Rosh Chodesh, the New Month, is especially meaningful to women. It is also noted that women are like the moon in that they, too, have a monthly cycle of renewal.

By Rabbi Ari Enkin, rabbinic director, United with Israel

By Rabbi Ari Enkin, rabbinic director, United with Israel

Rosh Chodesh, Hebrew for “New Month” and the name for the first day of every month in the Hebrew calendar, is marked by the birth of a new moon. It is considered a minor holiday. While there is no true requirement to rejoice on Rosh Chodesh or to eat a festive meal as we do on most other holidays, it is considered meritorious to do so. It is forbidden to grieve on Rosh Chodesh, and one may not fast. Indeed, a bride and groom who follow the custom of fasting on their wedding day (as most Ashkenazim and some Sephardim do) should not fast if their wedding takes place on Rosh Chodesh.

Rosh Chodesh is especially meaningful to women. It is explained that women’s attachment to Rosh Chodesh is meant to recall their unwillingness to contribute their jewelry for use in the construction of the Golden Calf. As a reward for this conduct, God assigned Rosh Chodesh to women as His personal gift to them. Originally, the 12 months of the year were intended to correspond to each of the 12 tribes. Due to the sin of the Golden Calf, however, this association was taken away from the tribes and given to all the women of Israel instead. It is also noted that women are like the moon in that they, too, have a monthly cycle of renewal.

As such, it has become customary for women to refrain from weaving, spinning and sewing on Rosh Chodesh in honor of their pious female ancestors. Some authorities include laundering, as well. However, routine housework needed for the day is permitted. In some families, candles are lit in honor of Rosh Chodesh. In Yemen, it was customary to light candles in the home and synagogue, and in Algiers, gold coins would be placed inside the candles for good luck. In Europe, it was common for women gather and recite prayers on Rosh Chodesh, and some women collected charity for the poor. Those who were engaged to be married would receive gifts from their grooms on Rosh Chodesh.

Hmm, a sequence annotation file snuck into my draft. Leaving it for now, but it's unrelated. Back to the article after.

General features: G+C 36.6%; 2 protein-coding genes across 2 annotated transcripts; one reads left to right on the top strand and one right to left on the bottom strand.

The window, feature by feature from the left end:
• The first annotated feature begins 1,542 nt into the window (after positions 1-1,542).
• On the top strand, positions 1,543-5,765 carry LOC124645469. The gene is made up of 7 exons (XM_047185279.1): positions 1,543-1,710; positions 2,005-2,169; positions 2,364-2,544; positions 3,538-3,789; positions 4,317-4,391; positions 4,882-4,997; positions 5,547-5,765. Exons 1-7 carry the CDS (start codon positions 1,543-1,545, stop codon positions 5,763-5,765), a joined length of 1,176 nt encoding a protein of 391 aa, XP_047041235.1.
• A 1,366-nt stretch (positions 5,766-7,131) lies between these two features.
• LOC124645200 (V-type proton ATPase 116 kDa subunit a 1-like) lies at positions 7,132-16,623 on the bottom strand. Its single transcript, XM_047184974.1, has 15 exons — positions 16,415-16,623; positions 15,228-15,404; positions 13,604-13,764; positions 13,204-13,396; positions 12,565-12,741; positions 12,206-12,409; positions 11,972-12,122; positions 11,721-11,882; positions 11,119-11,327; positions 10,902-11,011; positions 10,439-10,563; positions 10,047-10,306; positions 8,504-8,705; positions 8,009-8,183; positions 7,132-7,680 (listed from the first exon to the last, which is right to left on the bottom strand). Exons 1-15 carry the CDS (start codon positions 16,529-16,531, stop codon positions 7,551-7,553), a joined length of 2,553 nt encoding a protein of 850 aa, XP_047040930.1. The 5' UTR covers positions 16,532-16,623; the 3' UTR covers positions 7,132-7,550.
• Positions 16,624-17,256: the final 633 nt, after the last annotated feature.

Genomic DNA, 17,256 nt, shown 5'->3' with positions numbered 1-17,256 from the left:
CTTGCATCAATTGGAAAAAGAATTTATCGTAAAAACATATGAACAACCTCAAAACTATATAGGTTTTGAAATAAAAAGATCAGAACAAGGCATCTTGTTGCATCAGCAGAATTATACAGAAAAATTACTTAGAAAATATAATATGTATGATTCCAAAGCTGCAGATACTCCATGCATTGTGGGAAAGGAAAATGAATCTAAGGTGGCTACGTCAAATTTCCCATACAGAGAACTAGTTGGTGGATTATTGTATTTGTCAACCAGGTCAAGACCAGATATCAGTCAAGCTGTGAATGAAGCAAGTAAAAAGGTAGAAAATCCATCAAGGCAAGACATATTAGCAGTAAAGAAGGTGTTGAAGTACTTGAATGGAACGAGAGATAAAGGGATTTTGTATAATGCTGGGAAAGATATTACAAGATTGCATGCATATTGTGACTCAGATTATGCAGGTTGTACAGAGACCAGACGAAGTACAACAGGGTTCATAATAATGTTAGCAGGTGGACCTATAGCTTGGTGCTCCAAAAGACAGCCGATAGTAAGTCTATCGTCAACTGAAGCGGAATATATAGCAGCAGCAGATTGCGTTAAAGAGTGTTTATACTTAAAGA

Rosh Chodesh Nissan (a month that falls in March-April) is inherently more connected to women as it is the anniversary of the death of Miriam the prophetess. Some women also designated Rosh Chodesh Nissan as the day to begin the Passover preparations. Rosh Chodesh Tevet (December-January), which falls during the last days of Chanukah, was associated with the Chanukah heroine, Judith and referred to as Chag Habanot, the Girls’ Holiday. Rosh Chodesh Kislev (November – December) has special meaning for the Jews of Ethiopia, as the preceding day is the holiday of Sigd, a community celebration which includes women reaffirming their dedication to Jewish tradition.

The Sabbath before Rosh Chodesh is known as Shabbat Mevarchim, the Sabbath of Blessing. A prayer for the upcoming month is recited after the Torah-reading service. In some chasidic communities, the entire book of Psalms is read before the morning service.

It is interesting to note that in the Torah, only four months of the year are referred to by name:

Aviv – first month – literally “spring” (Exodus 12:2, 13:4, 23:15, 34:18 Deut. 16:1);

Ziv – second month – literally “light” (1 Kings 6:1, 6:37);

Ethanim – seventh month – literally “strong” in plural, perhaps referring to strong rains (1 Kings 8:2); and

Bul – eighth month (1 Kings 6:38).

These are believed to be the original Canaanite names for the months. Today we use the Babylonian names for each of the Jewish months of the year.